Then he documents various discriminatory measures against Jews: entry being barred from certain areas, an 8 PM curfew, and so on. I’ll add that later, Goebbels accelerated the initiative to relocate them from the capital, noting that he didn’t want to end up getting shot on the way home from work by some theater student:
The Jews naturally find such a life intolerable and long to emigrate. But that is most difficult because they can take almost no money or property with them, and other countries will not receive them lest they become public charges. Their greatest fear seemed to be that they might be deported to the Jewish “reservation” in southern Poland which the German Government is contemplating.
Moreover, I’ll add that relocation to this reduced Pale of Settlement is what the “Final Solution” meant, before American propagandists got ahold of the phrase. Besides that, they had also initially had an option to move to the once and future Israel, along with a means of exchanging their money. The Transfer Agreement (Ha’avara), however, is an interesting subject for another time.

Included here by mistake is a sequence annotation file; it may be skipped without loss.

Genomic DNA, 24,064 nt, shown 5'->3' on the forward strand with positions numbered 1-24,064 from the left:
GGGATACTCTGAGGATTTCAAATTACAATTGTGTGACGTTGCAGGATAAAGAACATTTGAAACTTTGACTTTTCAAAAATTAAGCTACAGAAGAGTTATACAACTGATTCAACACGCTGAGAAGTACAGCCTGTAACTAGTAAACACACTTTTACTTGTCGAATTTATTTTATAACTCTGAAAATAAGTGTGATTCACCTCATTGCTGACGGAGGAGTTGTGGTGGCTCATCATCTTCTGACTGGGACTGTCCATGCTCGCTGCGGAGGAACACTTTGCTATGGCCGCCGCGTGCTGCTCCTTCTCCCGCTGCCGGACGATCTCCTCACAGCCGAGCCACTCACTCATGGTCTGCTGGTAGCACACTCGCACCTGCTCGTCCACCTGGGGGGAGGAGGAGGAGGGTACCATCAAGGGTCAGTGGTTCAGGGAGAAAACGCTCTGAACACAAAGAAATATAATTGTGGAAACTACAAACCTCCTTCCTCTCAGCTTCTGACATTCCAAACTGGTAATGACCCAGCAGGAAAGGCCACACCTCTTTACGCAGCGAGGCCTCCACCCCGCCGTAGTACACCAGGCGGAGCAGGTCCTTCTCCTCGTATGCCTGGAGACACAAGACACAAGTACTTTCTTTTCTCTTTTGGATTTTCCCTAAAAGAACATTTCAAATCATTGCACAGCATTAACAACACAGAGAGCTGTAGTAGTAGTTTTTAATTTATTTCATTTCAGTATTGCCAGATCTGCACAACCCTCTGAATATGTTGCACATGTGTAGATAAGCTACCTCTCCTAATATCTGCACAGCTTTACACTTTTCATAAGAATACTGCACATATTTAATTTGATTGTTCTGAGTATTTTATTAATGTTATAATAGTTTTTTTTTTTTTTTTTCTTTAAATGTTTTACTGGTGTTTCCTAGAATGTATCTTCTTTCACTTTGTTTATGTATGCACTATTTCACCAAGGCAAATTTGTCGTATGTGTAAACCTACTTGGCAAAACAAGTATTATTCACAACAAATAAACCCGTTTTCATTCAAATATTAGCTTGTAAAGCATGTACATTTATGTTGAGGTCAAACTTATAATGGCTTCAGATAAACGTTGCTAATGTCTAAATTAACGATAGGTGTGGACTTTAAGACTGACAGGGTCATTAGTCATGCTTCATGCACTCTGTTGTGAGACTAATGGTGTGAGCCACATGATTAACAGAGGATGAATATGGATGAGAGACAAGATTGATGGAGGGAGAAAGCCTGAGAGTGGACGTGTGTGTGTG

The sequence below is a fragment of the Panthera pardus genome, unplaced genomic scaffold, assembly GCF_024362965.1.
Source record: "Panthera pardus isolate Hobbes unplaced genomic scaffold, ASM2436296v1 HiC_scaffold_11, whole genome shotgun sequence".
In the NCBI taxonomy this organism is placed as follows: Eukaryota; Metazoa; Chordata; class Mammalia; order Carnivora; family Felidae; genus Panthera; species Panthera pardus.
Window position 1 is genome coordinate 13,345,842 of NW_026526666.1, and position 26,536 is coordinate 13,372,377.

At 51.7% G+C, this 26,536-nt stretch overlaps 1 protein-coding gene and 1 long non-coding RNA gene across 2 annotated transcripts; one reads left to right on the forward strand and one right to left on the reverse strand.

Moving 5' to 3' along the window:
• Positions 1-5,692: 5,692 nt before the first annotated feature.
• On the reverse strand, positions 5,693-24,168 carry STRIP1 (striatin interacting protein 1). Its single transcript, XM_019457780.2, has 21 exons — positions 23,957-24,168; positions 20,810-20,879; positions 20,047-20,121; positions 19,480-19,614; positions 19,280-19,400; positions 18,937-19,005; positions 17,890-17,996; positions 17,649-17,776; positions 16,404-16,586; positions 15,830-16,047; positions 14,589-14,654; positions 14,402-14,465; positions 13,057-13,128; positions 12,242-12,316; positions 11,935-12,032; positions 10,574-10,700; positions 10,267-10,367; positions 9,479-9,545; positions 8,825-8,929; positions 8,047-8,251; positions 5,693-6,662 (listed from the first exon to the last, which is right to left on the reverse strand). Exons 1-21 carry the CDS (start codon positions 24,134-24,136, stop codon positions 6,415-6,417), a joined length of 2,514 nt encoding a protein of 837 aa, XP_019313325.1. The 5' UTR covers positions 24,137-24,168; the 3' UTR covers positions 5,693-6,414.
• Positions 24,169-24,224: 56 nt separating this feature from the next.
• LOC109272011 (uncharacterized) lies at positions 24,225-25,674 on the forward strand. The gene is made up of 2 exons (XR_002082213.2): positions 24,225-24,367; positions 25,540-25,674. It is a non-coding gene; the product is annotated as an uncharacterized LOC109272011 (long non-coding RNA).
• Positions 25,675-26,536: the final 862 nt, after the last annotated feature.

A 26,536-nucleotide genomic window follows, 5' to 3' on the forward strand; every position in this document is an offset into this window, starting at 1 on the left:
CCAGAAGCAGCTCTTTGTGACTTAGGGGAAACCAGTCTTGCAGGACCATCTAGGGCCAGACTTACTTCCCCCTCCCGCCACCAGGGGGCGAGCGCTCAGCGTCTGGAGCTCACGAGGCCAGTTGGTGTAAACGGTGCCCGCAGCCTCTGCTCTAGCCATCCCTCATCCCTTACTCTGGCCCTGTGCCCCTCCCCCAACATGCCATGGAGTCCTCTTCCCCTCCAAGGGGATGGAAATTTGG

The author likens German attitudes toward Jews to Turkish attitudes about Greeks and Armenians in earlier times:
. . . I took the matter up with Mustapha Kemal  and other Nationalist leaders. In all cases, their answer was substantially the same.
Here was their line of argument: “We know what we are now undergoing, and what bad repercussions our policy may have on world public opinion. But we feel it is a vital national task. We believe that the Greeks and Armenians are aggressively alien elements, who monopolize many aspects of our national life. The more they prosper, the more harmful they become. By suddenly driving them out, we may have to suffer economically for ten, twenty, or even thirty years, until we have produced from our own people competent artisans and business men. What is that in the life of a nation? Under the circumstances, it is a price we are ready to pay.”